© 2016 Shmoop University, Inc. All rights reserved.


Symbolism, Imagery, Allegory

In the play's "Induction" (prologue) a figure wearing a robe "painted full of tongues" steps onto the stage. This figure is not a human character – it's a personification of rumor or, hearsay – the kinds of stories that are circulated without any confirmation or certainty. In other words, Shakespeare takes an abstract concept, rumor, and gives it human characteristics. ("Rumour" is typically played by an actor who also has another role in the play though, we've seen productions where a bunch of actors come on stage – wearing scary costumes "painted full of tongues" – and deliver Rumour's speech in unison.)

OK, now that we know what Rumour is, we need to think about what Rumour does and why it matters. Rumour says it's come to "stuff" men's ears full of lies about the recent war between the king's forces and the rebel army. That's just what happens in the play's opening scene, where Northumberland receives contradictory information about the outcome of the battle at Shrewsbury.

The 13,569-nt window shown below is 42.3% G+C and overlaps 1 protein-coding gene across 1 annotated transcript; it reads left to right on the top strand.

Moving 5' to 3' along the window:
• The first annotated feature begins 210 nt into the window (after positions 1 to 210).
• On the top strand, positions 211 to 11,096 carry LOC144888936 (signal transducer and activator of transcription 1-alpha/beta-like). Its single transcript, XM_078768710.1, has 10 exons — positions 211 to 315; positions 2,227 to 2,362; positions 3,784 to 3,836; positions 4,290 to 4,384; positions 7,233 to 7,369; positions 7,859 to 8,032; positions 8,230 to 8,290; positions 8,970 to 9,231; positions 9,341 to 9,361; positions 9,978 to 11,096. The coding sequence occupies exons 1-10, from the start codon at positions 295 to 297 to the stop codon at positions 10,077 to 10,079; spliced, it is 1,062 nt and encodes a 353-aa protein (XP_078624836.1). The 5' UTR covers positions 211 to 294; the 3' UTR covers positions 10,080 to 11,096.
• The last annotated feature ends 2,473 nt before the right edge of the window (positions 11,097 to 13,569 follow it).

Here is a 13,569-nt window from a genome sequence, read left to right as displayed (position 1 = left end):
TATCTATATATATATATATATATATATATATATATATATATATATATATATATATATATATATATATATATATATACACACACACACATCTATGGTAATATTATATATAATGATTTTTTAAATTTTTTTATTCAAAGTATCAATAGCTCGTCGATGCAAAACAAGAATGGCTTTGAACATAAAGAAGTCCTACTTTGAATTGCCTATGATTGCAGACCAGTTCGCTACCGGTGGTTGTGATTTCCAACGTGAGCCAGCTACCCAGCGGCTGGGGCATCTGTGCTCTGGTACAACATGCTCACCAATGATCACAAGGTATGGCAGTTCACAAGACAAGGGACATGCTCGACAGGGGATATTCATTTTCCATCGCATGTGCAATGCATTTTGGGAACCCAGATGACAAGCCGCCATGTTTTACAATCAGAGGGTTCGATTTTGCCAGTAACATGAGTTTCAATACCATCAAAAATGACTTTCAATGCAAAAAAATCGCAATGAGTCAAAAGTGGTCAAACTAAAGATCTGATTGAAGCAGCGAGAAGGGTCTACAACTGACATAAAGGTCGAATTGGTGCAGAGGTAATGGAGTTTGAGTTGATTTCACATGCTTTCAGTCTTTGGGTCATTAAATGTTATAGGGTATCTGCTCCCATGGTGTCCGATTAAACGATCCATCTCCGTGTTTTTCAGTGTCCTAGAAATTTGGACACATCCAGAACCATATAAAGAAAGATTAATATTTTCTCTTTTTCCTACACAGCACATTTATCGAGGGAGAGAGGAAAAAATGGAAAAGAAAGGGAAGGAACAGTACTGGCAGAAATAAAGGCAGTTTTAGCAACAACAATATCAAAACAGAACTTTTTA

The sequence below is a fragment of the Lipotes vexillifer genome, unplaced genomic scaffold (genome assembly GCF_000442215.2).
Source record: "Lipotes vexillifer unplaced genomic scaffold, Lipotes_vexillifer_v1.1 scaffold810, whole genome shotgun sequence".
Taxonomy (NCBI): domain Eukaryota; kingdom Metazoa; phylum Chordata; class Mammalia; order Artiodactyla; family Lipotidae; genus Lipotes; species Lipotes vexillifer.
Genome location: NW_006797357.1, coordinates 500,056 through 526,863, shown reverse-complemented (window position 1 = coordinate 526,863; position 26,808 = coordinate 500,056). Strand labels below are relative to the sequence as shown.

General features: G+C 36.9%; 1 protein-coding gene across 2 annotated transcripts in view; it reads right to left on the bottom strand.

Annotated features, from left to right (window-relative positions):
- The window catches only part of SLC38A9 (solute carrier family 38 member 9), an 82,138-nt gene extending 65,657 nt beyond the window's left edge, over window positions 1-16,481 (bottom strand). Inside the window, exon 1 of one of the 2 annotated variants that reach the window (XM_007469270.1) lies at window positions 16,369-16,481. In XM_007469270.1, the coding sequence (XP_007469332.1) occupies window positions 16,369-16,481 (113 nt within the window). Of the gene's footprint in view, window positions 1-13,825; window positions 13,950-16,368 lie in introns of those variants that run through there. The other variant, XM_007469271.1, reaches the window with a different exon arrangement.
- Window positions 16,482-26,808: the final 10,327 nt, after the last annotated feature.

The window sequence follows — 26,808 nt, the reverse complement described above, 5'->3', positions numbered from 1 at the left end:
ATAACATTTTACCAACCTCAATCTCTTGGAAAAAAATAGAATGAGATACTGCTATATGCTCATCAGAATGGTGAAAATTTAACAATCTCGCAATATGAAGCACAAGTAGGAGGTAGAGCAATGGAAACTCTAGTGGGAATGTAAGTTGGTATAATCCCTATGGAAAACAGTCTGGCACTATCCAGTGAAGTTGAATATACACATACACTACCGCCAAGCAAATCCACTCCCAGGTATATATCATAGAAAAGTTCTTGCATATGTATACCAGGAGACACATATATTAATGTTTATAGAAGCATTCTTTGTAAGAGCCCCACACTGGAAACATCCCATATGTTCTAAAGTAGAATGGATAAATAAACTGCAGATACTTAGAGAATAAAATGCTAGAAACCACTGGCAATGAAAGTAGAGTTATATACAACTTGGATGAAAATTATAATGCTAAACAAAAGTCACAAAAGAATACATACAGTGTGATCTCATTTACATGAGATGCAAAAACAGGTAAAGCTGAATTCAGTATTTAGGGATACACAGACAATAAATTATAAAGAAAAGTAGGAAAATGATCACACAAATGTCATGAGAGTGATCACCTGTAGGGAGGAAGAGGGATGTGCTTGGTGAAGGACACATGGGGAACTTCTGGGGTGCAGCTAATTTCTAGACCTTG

Rumour also tips us off that there's going to be a whole lot of outright deception and lying up in this play – Falstaff's swindling of Mistress Quickly, Prince John's deception of the rebel leaders at Gaultree Forest, and so on.

We also want to point out that Prince Hal, who has created a complete persona or disguise ("wild Prince Hal") has prompted the entire kingdom to gossip and speculate about the kind of king he will become when he inherits the throne. When Hal finally reveals his true nature in the play's final scenes, he "mock[s] the expectation[s] of the world" and defies all the rumors and speculation about his character.

People who Shmooped this also Shmooped...